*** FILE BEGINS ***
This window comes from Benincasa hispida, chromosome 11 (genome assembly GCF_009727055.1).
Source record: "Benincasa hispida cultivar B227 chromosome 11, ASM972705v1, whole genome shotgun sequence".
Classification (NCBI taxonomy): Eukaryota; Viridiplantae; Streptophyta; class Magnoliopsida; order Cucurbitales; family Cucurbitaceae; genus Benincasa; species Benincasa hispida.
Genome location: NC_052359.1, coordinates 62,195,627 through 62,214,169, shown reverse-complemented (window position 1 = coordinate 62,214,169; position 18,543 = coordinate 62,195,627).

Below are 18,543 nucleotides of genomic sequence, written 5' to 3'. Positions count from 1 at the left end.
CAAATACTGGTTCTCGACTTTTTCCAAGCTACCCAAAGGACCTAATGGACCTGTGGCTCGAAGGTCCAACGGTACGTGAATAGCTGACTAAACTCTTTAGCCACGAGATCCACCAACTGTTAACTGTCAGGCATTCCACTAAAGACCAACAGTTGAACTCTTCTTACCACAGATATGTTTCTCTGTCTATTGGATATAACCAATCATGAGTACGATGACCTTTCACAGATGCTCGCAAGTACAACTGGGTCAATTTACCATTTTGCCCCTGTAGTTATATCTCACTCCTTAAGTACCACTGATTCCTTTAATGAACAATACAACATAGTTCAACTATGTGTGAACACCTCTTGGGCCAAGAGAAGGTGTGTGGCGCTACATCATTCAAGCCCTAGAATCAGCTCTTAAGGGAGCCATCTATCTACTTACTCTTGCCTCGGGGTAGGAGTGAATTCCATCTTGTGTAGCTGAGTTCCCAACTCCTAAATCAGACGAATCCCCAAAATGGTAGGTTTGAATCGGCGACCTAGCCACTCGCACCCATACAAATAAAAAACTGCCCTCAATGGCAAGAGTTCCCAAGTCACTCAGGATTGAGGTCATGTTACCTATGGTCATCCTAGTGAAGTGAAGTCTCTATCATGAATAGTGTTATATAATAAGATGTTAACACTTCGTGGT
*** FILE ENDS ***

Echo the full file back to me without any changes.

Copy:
This window comes from Benincasa hispida, chromosome 11 (genome assembly GCF_009727055.1).
Source record: "Benincasa hispida cultivar B227 chromosome 11, ASM972705v1, whole genome shotgun sequence".
Classification (NCBI taxonomy): Eukaryota; Viridiplantae; Streptophyta; class Magnoliopsida; order Cucurbitales; family Cucurbitaceae; genus Benincasa; species Benincasa hispida.
Genome location: NC_052359.1, coordinates 62,195,627 through 62,214,169, shown reverse-complemented (window position 1 = coordinate 62,214,169; position 18,543 = coordinate 62,195,627).

Below are 18,543 nucleotides of genomic sequence, written 5' to 3'. Positions count from 1 at the left end.
CAAATACTGGTTCTCGACTTTTTCCAAGCTACCCAAAGGACCTAATGGACCTGTGGCTCGAAGGTCCAACGGTACGTGAATAGCTGACTAAACTCTTTAGCCACGAGATCCACCAACTGTTAACTGTCAGGCATTCCACTAAAGACCAACAGTTGAACTCTTCTTACCACAGATATGTTTCTCTGTCTATTGGATATAACCAATCATGAGTACGATGACCTTTCACAGATGCTCGCAAGTACAACTGGGTCAATTTACCATTTTGCCCCTGTAGTTATATCTCACTCCTTAAGTACCACTGATTCCTTTAATGAACAATACAACATAGTTCAACTATGTGTGAACACCTCTTGGGCCAAGAGAAGGTGTGTGGCGCTACATCATTCAAGCCCTAGAATCAGCTCTTAAGGGAGCCATCTATCTACTTACTCTTGCCTCGGGGTAGGAGTGAATTCCATCTTGTGTAGCTGAGTTCCCAACTCCTAAATCAGACGAATCCCCAAAATGGTAGGTTTGAATCGGCGACCTAGCCACTCGCACCCATACAAATAAAAAACTGCCCTCAATGGCAAGAGTTCCCAAGTCACTCAGGATTGAGGTCATGTTACCTATGGTCATCCTAGTGAAGTGAAGTCTCTATCATGAATAGTGTTATATAATAAGATGTTAACACTTCGTGGT